Music, in my opinion, is one of the most powerful yet underutilized tools in advertising.
Anyone who remembers the mid-70s also remembers:
Two all-beef patties, special sauce, lettuce, cheese, pickles, onions on a Sesame Seed Bun!!
Thirty years later I can still hum this old McDonald’s commercial. Times have changed, and trends in advertising music have definitely changed, but music’s role in advertising is as relevant as ever.
The biggest problem in today’s jingles is executions that push TOO HARD to make the viewer feel a certain way about the brand. Watching TV the other night, I saw a commercial for a local carpet store. At the end, a singer belts out gleefully:
JB factory carpets … the biggest … the best … always the lowest price!
I have to question whether I believe the singer’s sincerity. Is she really that happy about JB’s selection of fine carpets? Doubtful. And neither are the viewers. It’s the classic mistake of an advertiser talking about themselves, rather than addressing the viewers wants from the viewer’s point of view. Or maybe it’s the trite use of “biggest and best” … which ranks right up there with other homogenous phrases like “we won’t be undersold.”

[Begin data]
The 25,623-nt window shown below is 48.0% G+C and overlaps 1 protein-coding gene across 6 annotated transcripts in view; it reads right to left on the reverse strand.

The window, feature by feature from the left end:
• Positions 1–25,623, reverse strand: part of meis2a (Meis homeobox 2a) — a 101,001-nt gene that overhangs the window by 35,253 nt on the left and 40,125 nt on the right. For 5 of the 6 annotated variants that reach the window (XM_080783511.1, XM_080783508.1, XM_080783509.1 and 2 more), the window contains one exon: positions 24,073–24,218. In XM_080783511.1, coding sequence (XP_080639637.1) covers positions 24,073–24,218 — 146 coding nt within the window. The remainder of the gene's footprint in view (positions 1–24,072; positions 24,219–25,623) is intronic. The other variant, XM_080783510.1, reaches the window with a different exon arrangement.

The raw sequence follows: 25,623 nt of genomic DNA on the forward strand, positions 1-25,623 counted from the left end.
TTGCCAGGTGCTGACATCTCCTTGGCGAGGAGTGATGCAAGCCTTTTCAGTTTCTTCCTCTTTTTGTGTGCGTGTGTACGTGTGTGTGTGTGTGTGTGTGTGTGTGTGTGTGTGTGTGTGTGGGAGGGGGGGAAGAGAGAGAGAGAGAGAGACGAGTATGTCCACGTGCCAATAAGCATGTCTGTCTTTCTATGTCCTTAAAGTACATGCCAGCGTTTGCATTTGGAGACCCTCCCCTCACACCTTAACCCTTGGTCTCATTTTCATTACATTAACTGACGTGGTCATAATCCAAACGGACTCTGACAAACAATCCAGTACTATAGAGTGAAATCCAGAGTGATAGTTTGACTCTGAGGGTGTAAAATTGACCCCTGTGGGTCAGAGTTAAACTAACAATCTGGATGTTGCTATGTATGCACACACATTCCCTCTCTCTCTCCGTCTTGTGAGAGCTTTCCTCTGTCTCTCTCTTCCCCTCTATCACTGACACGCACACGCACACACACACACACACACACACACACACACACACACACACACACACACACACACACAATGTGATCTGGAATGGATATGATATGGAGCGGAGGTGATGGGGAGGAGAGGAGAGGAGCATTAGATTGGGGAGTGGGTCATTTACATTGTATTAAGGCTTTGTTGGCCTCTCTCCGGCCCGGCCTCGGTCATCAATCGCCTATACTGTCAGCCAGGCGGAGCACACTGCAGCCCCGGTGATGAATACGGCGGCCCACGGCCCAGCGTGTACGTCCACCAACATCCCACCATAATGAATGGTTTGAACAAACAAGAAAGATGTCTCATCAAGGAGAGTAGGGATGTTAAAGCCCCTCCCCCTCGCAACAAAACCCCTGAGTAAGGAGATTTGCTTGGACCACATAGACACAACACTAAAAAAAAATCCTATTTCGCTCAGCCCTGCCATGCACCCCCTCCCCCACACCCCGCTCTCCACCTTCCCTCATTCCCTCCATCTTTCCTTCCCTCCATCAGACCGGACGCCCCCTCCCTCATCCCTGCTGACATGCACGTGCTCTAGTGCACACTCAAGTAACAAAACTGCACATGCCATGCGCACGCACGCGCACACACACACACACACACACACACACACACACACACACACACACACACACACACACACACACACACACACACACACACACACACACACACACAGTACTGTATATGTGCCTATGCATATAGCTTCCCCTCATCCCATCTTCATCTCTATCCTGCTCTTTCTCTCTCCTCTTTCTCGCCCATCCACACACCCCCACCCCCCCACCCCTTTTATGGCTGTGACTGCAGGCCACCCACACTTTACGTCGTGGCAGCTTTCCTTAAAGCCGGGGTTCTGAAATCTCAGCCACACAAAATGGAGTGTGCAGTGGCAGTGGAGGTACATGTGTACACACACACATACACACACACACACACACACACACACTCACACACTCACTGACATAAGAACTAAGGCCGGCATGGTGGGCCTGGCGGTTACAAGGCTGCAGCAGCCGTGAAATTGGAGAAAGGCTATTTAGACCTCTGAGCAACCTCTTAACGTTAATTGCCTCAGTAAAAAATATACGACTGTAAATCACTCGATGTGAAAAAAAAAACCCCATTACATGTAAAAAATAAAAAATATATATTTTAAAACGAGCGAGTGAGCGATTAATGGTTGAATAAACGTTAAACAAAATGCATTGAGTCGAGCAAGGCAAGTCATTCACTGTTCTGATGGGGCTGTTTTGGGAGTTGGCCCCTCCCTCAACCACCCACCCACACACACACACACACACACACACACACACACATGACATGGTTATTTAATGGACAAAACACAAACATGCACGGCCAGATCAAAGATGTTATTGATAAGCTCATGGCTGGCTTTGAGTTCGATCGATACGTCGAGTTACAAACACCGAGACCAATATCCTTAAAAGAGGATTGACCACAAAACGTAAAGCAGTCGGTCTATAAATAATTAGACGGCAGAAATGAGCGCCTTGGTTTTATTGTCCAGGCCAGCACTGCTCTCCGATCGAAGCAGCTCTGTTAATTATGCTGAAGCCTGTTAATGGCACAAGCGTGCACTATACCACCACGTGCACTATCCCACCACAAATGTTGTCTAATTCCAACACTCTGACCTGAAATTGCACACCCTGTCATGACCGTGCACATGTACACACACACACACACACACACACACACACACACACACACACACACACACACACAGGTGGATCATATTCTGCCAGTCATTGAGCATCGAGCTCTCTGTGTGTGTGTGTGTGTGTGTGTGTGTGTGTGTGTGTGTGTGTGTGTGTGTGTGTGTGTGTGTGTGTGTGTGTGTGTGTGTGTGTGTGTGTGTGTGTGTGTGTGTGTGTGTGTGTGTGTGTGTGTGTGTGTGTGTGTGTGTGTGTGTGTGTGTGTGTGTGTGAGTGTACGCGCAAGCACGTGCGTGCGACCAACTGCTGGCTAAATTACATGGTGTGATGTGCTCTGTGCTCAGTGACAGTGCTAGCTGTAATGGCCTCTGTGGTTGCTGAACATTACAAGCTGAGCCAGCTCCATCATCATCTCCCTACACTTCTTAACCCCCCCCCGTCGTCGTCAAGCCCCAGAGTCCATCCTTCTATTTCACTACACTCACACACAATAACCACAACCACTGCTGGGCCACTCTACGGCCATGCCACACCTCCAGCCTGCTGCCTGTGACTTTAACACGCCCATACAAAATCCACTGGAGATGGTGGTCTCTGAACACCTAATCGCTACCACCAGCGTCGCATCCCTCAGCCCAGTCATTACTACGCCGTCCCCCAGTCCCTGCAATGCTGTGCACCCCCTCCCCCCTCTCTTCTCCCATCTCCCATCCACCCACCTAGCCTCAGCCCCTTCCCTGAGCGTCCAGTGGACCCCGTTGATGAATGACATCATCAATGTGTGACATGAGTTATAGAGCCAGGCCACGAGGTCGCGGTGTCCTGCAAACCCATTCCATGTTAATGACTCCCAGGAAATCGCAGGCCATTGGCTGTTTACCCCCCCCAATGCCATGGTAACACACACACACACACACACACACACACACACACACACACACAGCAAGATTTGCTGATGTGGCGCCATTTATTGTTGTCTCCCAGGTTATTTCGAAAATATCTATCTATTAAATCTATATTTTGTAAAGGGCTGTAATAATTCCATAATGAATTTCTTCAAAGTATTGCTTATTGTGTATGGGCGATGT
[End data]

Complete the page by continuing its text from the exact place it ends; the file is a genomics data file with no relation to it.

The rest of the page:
True, the old McDonalds piece is a list of what you get on a burger. But it had charm and invited viewers to participate in seeing whether or not they could remember the list. And most importantly, the singers never hit you over the head with a refrain of “limited time only.”
Like many jingles in the 80s, the music painted a happy vibe that viewers associated with the brand. Remember Dr. Pepper’s “I’m a pepper, you’re a pepper”? And Toyota’s “I love what you do for me? Major advertisers haven’t forgotten how music can build brands …the executions have simply evolved.
Ba da ba-ba-ba … I’m Lovin’ It.
Indeed, I am. Here, McDonalds does it again. The music (and singers) establish an emotional connection with the listener, letting the Voice Over do the selling. The overall result is a commercial that reminds customers that McDonalds is more than just a value menu – but an experience you WANT to have.
Of course, there are times when the singer/music has to contribute a little more muscle within the message. Like singing the phone number for example. Just make sure the melody isn’t overly sappy if the lyrics are little more than a set of digits.
The music in this commercial humorously plugs the word “Free” 9 times within the span of 15 seconds. This is a perfect example of music conveying a very pointed message.
Here, a musical sting at the end of the spot reinforces the phone number. This is a more aggressive example of using music to achieve a very specific communication goal.